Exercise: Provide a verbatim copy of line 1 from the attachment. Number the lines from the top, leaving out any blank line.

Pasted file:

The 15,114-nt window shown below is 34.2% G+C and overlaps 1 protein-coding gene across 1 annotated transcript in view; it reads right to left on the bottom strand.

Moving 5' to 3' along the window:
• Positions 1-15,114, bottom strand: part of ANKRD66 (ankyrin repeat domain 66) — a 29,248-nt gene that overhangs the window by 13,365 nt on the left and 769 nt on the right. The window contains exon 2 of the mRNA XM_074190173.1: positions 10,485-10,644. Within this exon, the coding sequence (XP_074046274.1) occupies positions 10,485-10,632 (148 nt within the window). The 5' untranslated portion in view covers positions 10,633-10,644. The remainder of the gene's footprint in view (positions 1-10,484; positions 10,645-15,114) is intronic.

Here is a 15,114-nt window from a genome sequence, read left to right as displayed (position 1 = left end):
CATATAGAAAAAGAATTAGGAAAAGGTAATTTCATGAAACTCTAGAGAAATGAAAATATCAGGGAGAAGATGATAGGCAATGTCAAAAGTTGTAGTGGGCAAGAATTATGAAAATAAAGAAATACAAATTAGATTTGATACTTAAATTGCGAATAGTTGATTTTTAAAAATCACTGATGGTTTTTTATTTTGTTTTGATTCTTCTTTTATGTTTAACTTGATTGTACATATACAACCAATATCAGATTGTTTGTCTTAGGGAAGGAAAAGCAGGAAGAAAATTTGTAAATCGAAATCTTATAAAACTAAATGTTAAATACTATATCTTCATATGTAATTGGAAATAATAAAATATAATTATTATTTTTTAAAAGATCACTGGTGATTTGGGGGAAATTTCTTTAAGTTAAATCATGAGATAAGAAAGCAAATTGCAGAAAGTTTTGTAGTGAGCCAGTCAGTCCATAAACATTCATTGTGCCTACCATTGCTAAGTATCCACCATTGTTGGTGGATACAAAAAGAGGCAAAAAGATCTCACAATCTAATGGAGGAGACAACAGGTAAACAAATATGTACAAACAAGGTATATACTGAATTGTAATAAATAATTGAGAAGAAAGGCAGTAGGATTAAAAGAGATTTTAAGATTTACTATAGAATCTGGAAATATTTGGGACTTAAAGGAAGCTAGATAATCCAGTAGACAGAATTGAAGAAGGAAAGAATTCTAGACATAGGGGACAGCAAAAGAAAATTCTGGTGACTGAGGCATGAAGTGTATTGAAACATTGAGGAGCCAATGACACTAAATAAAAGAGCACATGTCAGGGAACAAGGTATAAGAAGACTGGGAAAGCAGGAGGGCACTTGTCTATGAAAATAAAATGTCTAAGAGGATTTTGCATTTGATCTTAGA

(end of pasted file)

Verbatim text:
The 15,114-nt window shown below is 34.2% G+C and overlaps 1 protein-coding gene across 1 annotated transcript in view; it reads right to left on the bottom strand.